Wait long enough and scientists will discover that what’s supposed to be bad for you is actually good for you (coffee, caffeine, wine) and vice versa (soy, vitamin e supplements, 100-calorie snacks).
Now we can add a new one to the former category: carbon monoxide. You know, those toxic, deadly fumes we’re not supposed to inhale from car exhaust or cigarette smoke. Apparently, the poisonous effects of CO (to limit blood's ability to transport by binding itself to the hemoglobin in our red blood cells) now have a POSITIVE side--on patients undergoing heart bypass surgery or those susceptible to muscle injury due to "ischemia," where blood supply is restricted because of dysfunctional blood vessels ! There are 2 studies suggesting this:
Let’s take the first study by researchers from Mass. General Hospital in Boston: that will be presented to the Vascular Annual Meeting in June. They studied mice who were suffering from the onset of ischemia where their blood flow was stopping in an isolated area of a limb. But when the mice inhaled a low dose of CO, scientists discovered reduced musculature damage when the blood supply returned to the tissue. Why? The CO inhalation actually decreased fiber injury by reducing the local and systemic levels of proinflammatory markers, aka cytokines. (Sorry so jargony; now I can exhale).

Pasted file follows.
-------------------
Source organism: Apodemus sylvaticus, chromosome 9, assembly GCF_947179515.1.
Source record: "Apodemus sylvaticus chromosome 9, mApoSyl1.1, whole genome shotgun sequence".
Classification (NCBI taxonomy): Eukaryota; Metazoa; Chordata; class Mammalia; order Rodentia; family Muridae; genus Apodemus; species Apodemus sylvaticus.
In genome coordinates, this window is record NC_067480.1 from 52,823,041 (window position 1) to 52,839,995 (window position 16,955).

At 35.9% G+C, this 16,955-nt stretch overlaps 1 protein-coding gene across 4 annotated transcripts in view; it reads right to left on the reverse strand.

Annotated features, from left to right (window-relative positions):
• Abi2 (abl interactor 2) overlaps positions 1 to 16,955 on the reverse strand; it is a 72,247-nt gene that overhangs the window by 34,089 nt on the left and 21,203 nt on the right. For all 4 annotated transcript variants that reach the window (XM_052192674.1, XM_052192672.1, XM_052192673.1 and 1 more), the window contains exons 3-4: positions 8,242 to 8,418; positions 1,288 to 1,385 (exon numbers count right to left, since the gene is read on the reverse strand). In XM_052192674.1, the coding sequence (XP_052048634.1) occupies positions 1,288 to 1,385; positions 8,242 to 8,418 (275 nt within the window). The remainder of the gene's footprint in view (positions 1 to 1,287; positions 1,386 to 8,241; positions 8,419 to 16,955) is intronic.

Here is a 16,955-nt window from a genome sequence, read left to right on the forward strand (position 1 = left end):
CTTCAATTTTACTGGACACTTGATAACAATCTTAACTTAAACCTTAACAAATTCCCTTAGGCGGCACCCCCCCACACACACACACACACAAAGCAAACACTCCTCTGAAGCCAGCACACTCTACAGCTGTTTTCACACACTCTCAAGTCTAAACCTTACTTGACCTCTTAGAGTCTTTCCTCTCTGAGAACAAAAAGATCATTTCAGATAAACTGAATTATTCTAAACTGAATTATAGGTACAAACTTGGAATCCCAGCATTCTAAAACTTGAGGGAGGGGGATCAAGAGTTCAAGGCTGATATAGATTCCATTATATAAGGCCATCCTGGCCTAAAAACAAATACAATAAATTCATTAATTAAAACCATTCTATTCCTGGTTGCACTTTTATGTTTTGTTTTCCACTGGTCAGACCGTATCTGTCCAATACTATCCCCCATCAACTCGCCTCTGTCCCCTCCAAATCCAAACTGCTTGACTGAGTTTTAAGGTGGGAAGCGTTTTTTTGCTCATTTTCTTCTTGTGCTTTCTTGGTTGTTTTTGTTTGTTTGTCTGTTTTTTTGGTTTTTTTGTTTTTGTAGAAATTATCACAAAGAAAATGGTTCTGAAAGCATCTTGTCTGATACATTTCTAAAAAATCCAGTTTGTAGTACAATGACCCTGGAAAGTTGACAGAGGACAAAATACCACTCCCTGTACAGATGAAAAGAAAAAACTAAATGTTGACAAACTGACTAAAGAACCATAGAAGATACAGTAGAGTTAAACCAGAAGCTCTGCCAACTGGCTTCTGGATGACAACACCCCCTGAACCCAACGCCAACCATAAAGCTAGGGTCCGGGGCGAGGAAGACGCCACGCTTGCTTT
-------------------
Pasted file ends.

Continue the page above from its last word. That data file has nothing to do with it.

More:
The second study, administered in the department of anesthesiology at the University Medical Centre in Freiburg, Germany, and published in the journal Anesthesiology, found that inhalation of low-levels of CO can actually reduce lung inflammation to again, promote cell survival in patients undergoing cardiopulmonary bypass surgery. The low dose of CO reduced inflammation, and consequent injury, by slowing down how much blood pumps through a part of the body so not to invoke more damage.
What's next? Nicotine as an age-defying?
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